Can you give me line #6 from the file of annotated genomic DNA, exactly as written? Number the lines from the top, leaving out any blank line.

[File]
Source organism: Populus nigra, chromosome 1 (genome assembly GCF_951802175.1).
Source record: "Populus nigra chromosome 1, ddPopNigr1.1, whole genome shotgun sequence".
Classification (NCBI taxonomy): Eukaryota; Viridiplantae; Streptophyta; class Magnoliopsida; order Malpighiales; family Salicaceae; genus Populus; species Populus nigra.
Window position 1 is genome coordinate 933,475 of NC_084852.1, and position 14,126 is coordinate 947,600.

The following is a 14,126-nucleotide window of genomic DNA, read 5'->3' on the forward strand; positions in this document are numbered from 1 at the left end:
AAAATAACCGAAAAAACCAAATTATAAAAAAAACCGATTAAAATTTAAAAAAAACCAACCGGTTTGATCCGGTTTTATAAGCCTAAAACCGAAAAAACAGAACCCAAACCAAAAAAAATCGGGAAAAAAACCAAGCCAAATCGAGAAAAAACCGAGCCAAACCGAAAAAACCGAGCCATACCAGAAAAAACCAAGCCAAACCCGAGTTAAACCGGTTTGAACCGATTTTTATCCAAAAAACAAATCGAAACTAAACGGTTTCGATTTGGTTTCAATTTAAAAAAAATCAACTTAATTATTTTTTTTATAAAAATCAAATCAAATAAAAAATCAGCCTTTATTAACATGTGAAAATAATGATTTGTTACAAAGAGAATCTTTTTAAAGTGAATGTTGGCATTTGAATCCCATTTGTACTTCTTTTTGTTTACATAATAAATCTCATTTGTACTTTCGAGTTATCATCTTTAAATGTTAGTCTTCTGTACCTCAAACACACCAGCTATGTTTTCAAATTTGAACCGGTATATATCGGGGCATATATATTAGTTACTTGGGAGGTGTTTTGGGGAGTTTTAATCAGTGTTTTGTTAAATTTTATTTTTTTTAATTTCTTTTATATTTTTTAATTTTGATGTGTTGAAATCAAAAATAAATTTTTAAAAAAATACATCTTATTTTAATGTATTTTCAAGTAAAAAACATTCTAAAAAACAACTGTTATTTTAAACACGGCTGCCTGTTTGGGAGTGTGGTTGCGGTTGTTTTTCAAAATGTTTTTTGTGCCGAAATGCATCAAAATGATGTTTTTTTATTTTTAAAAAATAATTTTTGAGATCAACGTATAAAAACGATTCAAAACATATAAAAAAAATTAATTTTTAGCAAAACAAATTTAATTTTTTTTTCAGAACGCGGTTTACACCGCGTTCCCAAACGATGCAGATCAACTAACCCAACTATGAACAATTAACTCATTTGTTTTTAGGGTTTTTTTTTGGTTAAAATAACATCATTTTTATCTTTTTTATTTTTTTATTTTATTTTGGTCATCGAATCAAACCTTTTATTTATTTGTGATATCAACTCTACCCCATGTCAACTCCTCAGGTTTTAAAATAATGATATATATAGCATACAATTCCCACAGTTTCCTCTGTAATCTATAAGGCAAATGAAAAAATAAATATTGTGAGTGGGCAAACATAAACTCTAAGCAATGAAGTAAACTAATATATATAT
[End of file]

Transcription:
AAAATAACCGAAAAAACCAAATTATAAAAAAAACCGATTAAAATTTAAAAAAAACCAACCGGTTTGATCCGGTTTTATAAGCCTAAAACCGAAAAAACAGAACCCAAACCAAAAAAAATCGGGAAAAAAACCAAGCCAAATCGAGAAAAAACCGAGCCAAACCGAAAAAACCGAGCCATACCAGAAAAAACCAAGCCAAACCCGAGTTAAACCGGTTTGAACCGATTTTTATCCAAAAAACAAATCGAAACTAAACGGTTTCGATTTGGTTTCAATTTAAAAAAAATCAACTTAATTATTTTTTTTATAAAAATCAAATCAAATAAAAAATCAGCCTTTATTAACATGTGAAAATAATGATTTGTTACAAAGAGAATCTTTTTAAAGTGAATGTTGGCATTTGAATCCCATTTGTACTTCTTTTTGTTTACATAATAAATCTCATTTGTACTTTCGAGTTATCATCTTTAAATGTTAGTCTTCTGTACCTCAAACACACCAGCTATGTTTTCAAATTTGAACCGGTATATATCGGGGCATATATATTAGTTACTTGGGAGGTGTTTTGGGGAGTTTTAATCAGTGTTTTGTTAAATTTTATTTTTTTTAATTTCTTTTATATTTTTTAATTTTGATGTGTTGAAATCAAAAATAAATTTTTAAAAAAATACATCTTATTTTAATGTATTTTCAAGTAAAAAACATTCTAAAAAACAACTGTTATTTTAAACACGGCTGCCTGTTTGGGAGTGTGGTTGCGGTTGTTTTTCAAAATGTTTTTTGTGCCGAAATGCATCAAAATGATGTTTTTTTATTTTTAAAAAATAATTTTTGAGATCAACGTATAAAAACGATTCAAAACATATAAAAAAAATTAATTTTTAGCAAAACAAATTTAATTTTTTTTTCAGAACGCGGTTTACACCGCGTTCCCAAACGATGCAGATCAACTAACCCAACTATGAACAATTAACTCATTTGTTTTTAGGGTTTTTTTTTGGTTAAAATAACATCATTTTTATCTTTTTTATTTTTTTATTTTATTTTGGTCATCGAATCAAACCTTTTATTTATTTGTGATATCAACTCTACCCCATGTCAACTCCTCAGGTTTTAAAATAATGATATATATAGCATACAATTCCCACAGTTTCCTCTGTAATCTATAAGGCAAATGAAAAAATAAATATTGTGAGTGGGCAAACATAAACTCTAAGCAATGAAGTAAACTAATATATATAT